Project shares 'underrepresented' identity

Pati Solomona Tyrell (25) at his Fringe exhibition Fagogo. PHOTO: CHRISTINE O'CONNOR
Pati Solomona Tyrell (25) at his Fringe exhibition Fagogo. PHOTO: CHRISTINE O'CONNOR
A queer Pacific art movement has made its way to Dunedin to occupy gallery space during the Fringe.

Auckland-based artist Pati Solomona Tyrell's Fagogo project is being exhibited in both the Blue Oyster Art Project Space and Dunedin Public Art Gallery Rear Window.

Tyrell said part of the exhibition used portrait photography to "share an identity which was underrepresented in life and the media".

"Fagogo is the Samoan word for fable and so I've taken this idea of taking stories of my community, which includes my family, my friends and then our wider Pacific queer community."

The exhibition centred on a film, which was being played at the public gallery, about Pacific queer people in the diaspora "trying to connect with their cultural practices".

"A lot of the work is exploring gender and sexuality," he said.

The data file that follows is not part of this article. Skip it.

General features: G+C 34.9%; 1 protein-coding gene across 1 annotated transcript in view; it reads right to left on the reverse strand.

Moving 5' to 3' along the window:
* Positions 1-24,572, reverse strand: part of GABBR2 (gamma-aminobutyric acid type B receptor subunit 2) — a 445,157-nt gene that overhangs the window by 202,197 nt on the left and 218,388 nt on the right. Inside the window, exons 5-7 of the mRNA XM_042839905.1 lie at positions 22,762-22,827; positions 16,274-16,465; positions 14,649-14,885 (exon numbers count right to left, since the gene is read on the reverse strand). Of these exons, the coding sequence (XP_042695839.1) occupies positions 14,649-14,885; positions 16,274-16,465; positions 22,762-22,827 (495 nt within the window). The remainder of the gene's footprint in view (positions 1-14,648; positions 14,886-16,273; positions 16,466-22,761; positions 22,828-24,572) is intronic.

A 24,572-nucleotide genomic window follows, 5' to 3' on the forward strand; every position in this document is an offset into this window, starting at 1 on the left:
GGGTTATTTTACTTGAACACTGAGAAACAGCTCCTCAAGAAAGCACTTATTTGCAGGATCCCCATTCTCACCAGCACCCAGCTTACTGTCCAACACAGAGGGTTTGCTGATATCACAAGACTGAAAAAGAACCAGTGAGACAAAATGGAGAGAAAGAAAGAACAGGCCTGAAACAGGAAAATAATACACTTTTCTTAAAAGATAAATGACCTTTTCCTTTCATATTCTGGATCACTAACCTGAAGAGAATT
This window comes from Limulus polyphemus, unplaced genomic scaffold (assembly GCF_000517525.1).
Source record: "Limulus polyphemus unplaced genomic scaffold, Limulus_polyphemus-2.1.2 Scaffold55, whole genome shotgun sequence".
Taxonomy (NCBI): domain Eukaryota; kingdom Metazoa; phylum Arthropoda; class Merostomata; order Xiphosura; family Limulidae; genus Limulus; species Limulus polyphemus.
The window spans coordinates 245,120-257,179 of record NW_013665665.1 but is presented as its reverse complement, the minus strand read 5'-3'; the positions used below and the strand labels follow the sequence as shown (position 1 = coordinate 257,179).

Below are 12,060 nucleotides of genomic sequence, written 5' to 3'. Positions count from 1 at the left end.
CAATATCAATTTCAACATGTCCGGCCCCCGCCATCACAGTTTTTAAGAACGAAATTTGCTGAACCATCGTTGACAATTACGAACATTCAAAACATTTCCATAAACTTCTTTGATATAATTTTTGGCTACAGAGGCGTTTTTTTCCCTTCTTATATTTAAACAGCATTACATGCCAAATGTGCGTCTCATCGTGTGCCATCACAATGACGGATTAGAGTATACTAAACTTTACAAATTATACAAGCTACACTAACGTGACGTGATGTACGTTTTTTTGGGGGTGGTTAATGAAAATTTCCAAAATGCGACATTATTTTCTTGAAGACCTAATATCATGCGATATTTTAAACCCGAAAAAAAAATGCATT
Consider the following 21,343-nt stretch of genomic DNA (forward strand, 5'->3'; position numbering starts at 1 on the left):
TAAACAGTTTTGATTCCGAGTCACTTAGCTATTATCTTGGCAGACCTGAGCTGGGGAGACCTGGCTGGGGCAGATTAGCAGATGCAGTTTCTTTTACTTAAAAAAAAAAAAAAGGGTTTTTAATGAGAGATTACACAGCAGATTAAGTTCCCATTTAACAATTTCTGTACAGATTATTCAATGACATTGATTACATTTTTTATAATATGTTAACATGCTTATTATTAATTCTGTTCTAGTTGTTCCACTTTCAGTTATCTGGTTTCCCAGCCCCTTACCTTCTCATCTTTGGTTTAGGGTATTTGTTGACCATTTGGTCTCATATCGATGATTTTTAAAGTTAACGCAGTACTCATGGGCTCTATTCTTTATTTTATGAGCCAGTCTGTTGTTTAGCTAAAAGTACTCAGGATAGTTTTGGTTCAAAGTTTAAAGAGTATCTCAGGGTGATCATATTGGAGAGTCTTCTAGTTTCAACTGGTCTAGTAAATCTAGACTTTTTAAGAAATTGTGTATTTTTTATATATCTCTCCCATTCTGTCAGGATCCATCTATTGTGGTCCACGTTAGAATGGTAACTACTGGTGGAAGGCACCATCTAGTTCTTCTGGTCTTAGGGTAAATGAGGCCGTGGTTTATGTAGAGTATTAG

Tyrell co-founded South Auckland-based art collective FAFSWAG with his partner Tanu Gago in 2015. It now has 13 members.

The collective was a "queer, Pacific group of unapologetic young artists", he said.

"We just really want to make stuff and don't want to be pigeonholed by one medium."

The group has been gaining traction in New Zealand's art scene and beyond, including a Vice documentary which was made about the movement, and coverage in The Guardian.

They have also recently launched their own interactive documentary.

Colonisation led to a loss of knowledge of cultural history, he said.

"I wanted to create this story where we reconnect those queer identities back to indigenous knowledge even if it's reimagining it and bringing it back to the present.

"For me to see myself standing strong is to have access to my indigenous knowledge."

• The exhibition opens today and runs until April 14. There is a performance at noon on Saturday and an artist's talk at noon on Sunday. 

 

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